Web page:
Early day basketball was also played at the West Main School on an outdoor dirt court. Basketball moved to the old Getty Street School on the corner of North Getty and Oak Streets where games were played for the next several years. The nearest thing to grass on this hard packed dirt playing field were many of the Texas devil horn sand burrs. A large oak tree, which is still in place today, stood on the six yard line at the east end of the field. In 1926 football and baseball moved to the City Park where the Civic Center is now located. There were no seats for the spectators in the early days so they were free to roam up and down the sidelines, following the action of the game.

Because of this situation, one of the favorite trick plays of the era came about, the "hide-out" play. Following a play the offensive team would line up immediately with one end hugging the sideline hopefully going unnoticed among the spectators. The quarterback would take the snap and the "hide-out" end would go racing down the field for a pass. At times it worked to perfection. The so-called grudge opponents in the early days for Uvalde were Sabinal, Hondo and Del Rio. Throughout the history of Uvalde High football Hondo and Del Rio have consistently remained two of Uvalde's toughest football opponents in football.

Track had its beginning in the 1920's and in 1928 Uvalde virtually fielded a one-man track team. Emil "Mule" Rutherford, star offensive and defensive tackle on the football team and an outstanding guard on the basketball team, won first place in the high jump, 110 yard high hurdles, discus throw and javelin during the district meet. Rutherford was probably the greatest athlete in Uvalde history up to that time and possibly could rank among the greatest of all time.

People sometimes ask how Uvalde acquired the nickname "Coyotes." Uvalde High teams were referred to as the Honey Bees early in their history. According to Tate, Uvalde took the nickname "Coyotes" in 1924 following a school-wide campaign to select an appropriate mascot for the school. "Ike" Moore - Bio, a 1927 UHS graduate, who lost his life during World War II, suggested the name and it was chosen by the majority vote of the student body. When the school colors of maroon and white were adopted was quite clear, according to the Tate's. Mr. Tate says the early color of the jerseys was red but as the years past by it became more of a maroon color. Some claim the school colors were officially changed to Maroon and White because of the dominant Aggie (Texas A&M) influence in the community.

Writer's Footnote:

The hideout play or any simulation thereof is no longer legal in Texas schoolboy football. Texas is the only state in the nation that plays by NCAA (college) rules. All other states play according to Federation Rules. Uvalde sprung their version of the "hide-out" play against Del Rio at the Honey Bowl in a 1966 season finale. The way Coach Marvin Gustaison worked the play was to call a time-out and keep 10 players on the field in the huddle. In 1966 no player could come to the sideline for a conference. Then when the official marked the ball ready for play Coach Gus would send in a player (which actually became the 11th man) and one player would leave the huddle, take his headgear off as if he was leaving the game, but when he got to the sideline he would put his headgear back on and become a legal wide receiver.

There was nothing illegal about the play and when Del Rio came to town in 1966 the Coyotes had not beaten the Wildcats since 1959 (six years). During the pre-game conference with the officials Coach Gus did not divulge his intentions to run the play to the officiating crew led by referee John Barnett. Barnett was a Del Rio native and still had many friends in the Queen City but through the years had established himself as a fair, impartial and very competent official.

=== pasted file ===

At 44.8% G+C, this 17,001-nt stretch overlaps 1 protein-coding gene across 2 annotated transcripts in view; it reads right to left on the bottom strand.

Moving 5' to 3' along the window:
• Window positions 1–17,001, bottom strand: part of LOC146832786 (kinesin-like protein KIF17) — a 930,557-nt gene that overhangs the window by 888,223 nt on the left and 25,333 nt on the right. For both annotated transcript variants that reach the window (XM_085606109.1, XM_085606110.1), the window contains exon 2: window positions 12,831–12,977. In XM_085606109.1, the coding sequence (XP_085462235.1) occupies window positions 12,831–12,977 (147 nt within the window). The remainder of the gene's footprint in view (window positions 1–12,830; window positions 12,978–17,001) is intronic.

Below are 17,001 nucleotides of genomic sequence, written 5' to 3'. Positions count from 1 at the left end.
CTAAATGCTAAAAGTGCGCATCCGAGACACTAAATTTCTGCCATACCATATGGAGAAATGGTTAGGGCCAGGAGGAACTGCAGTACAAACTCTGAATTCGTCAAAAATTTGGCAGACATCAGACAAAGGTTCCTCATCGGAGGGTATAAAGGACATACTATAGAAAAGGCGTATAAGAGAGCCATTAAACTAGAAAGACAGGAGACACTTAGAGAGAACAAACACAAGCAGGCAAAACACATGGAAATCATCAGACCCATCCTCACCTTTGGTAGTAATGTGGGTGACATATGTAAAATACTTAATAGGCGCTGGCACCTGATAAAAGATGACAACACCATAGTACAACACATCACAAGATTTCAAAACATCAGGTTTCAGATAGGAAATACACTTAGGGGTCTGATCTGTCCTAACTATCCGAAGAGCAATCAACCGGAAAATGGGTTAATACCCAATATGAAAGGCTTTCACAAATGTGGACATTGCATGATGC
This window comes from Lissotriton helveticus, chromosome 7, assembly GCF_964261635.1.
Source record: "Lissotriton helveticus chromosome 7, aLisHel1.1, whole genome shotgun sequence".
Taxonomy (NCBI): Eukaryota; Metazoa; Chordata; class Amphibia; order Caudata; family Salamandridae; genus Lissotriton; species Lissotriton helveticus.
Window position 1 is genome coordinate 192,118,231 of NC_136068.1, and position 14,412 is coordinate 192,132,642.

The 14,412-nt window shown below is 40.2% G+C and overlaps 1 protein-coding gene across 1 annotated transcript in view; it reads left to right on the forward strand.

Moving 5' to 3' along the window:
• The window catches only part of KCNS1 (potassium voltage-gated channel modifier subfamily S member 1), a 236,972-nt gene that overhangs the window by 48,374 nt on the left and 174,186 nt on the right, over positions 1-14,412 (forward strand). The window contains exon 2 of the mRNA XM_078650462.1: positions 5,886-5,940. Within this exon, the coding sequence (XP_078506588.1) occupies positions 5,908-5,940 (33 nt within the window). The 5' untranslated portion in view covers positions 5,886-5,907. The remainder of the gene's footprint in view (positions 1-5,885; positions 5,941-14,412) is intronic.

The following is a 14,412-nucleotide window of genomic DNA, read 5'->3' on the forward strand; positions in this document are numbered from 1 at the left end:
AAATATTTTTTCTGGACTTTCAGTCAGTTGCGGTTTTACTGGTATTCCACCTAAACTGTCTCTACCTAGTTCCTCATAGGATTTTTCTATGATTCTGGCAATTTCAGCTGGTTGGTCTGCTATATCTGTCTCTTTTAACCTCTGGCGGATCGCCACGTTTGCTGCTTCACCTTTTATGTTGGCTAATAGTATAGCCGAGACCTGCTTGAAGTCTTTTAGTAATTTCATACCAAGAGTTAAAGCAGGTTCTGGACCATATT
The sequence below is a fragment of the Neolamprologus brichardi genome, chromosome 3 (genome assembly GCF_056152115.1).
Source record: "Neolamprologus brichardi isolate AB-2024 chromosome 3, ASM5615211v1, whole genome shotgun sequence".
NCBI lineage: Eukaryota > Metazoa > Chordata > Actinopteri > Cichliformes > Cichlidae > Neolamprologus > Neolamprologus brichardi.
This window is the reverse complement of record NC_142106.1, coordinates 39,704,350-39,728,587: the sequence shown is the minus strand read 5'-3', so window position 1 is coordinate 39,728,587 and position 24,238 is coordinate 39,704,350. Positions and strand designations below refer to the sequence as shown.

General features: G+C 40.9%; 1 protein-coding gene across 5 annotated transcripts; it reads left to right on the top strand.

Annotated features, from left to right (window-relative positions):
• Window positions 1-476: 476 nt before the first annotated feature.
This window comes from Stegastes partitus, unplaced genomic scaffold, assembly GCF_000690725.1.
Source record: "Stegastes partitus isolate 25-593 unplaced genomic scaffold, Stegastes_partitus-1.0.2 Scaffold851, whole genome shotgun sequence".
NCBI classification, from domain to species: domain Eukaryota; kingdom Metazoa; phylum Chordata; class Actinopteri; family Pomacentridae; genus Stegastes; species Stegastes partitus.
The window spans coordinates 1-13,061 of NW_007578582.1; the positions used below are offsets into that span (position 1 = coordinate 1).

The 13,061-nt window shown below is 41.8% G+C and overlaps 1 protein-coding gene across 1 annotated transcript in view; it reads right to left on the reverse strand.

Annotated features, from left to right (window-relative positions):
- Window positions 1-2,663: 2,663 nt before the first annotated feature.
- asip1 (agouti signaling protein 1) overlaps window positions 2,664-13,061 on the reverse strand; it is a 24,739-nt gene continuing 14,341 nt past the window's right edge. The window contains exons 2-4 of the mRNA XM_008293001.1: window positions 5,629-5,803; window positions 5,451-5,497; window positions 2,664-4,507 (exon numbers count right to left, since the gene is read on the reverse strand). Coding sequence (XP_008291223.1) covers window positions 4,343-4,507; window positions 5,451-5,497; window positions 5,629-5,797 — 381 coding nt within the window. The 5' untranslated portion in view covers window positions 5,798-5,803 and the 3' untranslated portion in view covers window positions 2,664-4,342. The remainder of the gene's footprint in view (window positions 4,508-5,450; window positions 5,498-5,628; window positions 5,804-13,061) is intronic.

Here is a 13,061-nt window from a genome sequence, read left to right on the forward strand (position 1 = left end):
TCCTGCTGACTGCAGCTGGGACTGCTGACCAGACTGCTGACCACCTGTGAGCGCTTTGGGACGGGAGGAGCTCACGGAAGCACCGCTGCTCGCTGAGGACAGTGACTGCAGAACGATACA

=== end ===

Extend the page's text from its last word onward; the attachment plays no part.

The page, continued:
Well, just before the half, Coach Gus decided the Coyotes needed some impetus to take into the dressing room. The Coyotes called time out and one of the players left the huddle leaving only 10 players on the field. When the ball was ready for play a substitute goes racing to the huddle and out comes Ish Cook, takes his headgear off and saunters toward the sideline. Meanwhile quarterback Eddie Carnes has the Coyotes breaking the huddle and heading toward the line of scrimmage. Ish Cook is all alone as he puts hit headgear back on near the Uvalde sideline and when the ball is snapped he sprints down the west side line of the Honey Bowl heading toward the North end zone and there's no one around him. Carnes hits him in stride and referee John Barnett studies the situation for a moment then heaves a flag high into the air for all to see. As Barnett confers with the other officials they convince him that there wasn't anything illegal about the play. When Barnett picks up the flag and signals a toucWown for Uvalde the visitor's side of the field and grandstands go berserk. The play happened just before half and put Uvalde ahead going into intermission.

The dressing rooms (Coyote & visitors) under the West stands at the Honey Bowl was separated only by the coach's office with those half-doors that would open to each side. Well, Del Rio coach Bob Matzig was irate and his assistant, Walter Leverman, who use to coach in Uvalde, was going bananas. The officials, who dressed in the coach's office, were stormed by the Del Rio coaches. You could hear every word. Barnett and the other officials were consulting the rule book and trying to explain to Coach Matzig exactly what happened on the play. Del Rio players did not get any half-time words of advice on this night because the Wildcat coaches continued their argument even as they were taking the field for the second half. When Barnett came into the Uvalde dressing room to get the Uvalde second half option he asked Coach Gus, "Why didn't you tell me you were going to do something like that?" Coach Gus remarked, "Because I knew you wouldn't agree to it!"

The Honey Bowl was overflowing on this particular evening and when the teams returned to the field it was evident that at least most of the crowd on the visitor's side was hostile. Uvalde didn't quite pull off the upset though because a 6'10" quarterback named Gene Salmon, one of the greatest all around athletes in Del Rio history, either passed or ran for all 24 Del Rio points in a 24-23 victory. Salmon also played safety on defense and intercepted a Uvalde pass in the end zone late in the game. Uvalde had to wait until the following year to break the draught when they beat Del Rio 14-12 in Del Rio on two conversion kicks by Jack Cowan.